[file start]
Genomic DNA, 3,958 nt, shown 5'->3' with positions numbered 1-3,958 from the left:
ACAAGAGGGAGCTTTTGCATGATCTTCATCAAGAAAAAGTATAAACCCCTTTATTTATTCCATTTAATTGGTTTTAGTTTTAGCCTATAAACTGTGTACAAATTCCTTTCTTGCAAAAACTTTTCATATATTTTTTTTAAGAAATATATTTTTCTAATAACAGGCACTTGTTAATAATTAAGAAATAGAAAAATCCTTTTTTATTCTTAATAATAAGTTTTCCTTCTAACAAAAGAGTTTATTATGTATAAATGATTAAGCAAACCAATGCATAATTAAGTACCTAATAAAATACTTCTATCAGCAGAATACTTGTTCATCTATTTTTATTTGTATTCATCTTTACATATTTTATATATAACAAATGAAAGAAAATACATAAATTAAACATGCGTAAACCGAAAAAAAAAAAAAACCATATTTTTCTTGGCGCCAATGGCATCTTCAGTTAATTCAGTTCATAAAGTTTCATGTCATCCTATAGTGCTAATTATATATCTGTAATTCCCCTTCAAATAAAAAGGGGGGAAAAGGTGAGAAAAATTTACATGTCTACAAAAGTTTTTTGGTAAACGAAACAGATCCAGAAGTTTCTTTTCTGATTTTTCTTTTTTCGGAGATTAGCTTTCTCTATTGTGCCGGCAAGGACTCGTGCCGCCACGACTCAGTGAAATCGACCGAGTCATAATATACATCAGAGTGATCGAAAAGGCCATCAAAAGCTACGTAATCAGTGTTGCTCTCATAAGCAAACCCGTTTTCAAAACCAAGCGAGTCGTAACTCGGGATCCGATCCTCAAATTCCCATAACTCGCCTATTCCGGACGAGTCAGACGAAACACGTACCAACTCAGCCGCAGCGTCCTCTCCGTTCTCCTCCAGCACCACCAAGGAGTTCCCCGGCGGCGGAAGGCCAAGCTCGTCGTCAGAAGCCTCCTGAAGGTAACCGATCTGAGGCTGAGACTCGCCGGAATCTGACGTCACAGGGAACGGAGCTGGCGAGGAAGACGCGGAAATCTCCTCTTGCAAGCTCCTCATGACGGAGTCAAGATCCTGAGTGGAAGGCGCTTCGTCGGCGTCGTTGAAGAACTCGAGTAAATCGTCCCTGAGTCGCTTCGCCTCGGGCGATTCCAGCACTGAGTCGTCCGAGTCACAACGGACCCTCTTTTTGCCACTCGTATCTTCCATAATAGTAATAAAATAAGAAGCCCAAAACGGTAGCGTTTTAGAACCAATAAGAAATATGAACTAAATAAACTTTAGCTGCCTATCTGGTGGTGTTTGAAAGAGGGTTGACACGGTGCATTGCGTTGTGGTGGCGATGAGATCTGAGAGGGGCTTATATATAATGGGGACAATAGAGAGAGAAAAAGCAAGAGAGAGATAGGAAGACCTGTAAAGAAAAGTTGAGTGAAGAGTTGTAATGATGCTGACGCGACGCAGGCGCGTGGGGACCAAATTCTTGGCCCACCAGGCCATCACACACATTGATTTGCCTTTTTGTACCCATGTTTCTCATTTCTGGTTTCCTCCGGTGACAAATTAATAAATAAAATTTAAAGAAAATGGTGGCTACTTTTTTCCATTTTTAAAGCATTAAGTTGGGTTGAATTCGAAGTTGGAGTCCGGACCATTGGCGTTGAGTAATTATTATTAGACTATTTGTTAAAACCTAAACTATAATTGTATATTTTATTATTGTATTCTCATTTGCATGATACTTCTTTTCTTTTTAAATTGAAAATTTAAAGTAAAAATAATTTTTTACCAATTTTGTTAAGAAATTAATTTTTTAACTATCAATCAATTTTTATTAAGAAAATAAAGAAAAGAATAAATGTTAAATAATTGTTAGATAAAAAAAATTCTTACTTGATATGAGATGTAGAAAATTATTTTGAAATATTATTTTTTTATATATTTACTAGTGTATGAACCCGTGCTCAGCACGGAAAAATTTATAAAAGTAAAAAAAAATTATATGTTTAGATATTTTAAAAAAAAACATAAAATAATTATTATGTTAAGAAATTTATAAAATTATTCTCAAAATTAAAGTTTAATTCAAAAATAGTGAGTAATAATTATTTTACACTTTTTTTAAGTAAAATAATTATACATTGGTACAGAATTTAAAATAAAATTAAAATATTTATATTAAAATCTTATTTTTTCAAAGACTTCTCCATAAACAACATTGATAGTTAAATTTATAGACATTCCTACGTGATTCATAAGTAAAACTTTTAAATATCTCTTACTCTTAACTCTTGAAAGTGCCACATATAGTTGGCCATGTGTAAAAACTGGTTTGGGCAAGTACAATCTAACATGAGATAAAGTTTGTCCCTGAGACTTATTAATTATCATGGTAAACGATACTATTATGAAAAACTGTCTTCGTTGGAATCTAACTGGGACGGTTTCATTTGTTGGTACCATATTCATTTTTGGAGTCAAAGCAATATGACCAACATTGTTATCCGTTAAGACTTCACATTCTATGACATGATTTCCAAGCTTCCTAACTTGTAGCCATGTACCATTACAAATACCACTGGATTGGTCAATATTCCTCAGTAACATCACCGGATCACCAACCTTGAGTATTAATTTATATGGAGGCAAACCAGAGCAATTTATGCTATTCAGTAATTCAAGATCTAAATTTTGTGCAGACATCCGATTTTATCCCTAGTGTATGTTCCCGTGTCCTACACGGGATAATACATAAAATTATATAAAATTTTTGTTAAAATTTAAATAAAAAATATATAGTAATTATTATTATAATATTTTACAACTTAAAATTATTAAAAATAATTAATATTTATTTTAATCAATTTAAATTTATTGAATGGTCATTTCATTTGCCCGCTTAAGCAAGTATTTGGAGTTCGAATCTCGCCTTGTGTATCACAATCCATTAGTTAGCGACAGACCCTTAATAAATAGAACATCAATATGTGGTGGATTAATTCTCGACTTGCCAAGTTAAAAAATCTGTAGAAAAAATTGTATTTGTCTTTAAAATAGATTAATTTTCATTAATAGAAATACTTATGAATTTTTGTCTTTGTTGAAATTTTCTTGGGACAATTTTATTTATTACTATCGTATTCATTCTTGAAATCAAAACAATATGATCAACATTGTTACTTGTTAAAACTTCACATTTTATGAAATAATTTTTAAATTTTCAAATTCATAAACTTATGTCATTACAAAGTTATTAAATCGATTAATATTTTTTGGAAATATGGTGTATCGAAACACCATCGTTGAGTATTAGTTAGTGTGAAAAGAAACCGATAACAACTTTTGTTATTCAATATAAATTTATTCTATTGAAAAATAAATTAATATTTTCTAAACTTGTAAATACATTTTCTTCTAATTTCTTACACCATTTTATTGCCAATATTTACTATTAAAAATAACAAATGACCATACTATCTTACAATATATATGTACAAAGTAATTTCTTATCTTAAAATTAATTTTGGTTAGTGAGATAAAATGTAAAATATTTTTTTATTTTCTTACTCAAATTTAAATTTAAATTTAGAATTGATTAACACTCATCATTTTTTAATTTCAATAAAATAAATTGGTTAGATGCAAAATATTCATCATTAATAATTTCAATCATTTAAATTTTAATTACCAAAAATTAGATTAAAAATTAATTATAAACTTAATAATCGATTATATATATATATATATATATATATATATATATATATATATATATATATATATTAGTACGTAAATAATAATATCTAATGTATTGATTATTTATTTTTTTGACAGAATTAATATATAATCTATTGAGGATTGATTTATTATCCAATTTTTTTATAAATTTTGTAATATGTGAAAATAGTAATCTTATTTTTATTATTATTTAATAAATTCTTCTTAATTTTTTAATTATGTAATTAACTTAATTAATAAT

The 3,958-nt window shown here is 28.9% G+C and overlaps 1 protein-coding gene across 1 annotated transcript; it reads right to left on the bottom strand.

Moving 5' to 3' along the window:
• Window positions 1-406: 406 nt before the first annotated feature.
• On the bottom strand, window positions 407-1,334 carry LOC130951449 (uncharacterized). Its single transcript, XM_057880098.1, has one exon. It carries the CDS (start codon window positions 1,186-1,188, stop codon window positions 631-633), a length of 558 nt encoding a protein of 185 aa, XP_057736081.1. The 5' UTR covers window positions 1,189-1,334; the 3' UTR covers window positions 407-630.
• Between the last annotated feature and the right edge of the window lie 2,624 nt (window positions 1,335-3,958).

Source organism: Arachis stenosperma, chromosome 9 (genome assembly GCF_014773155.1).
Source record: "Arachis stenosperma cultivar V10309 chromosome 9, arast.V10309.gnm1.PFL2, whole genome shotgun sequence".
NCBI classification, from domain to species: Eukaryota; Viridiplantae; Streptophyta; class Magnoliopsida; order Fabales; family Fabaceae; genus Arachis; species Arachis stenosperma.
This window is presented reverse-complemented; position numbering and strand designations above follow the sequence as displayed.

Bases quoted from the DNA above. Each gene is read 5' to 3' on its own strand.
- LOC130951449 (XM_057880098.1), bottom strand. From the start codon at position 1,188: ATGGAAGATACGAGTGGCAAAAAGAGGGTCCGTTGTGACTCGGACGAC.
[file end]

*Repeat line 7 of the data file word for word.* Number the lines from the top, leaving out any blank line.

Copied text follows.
• Between the last annotated feature and the right edge of the window lie 2,624 nt (window positions 1,335-3,958).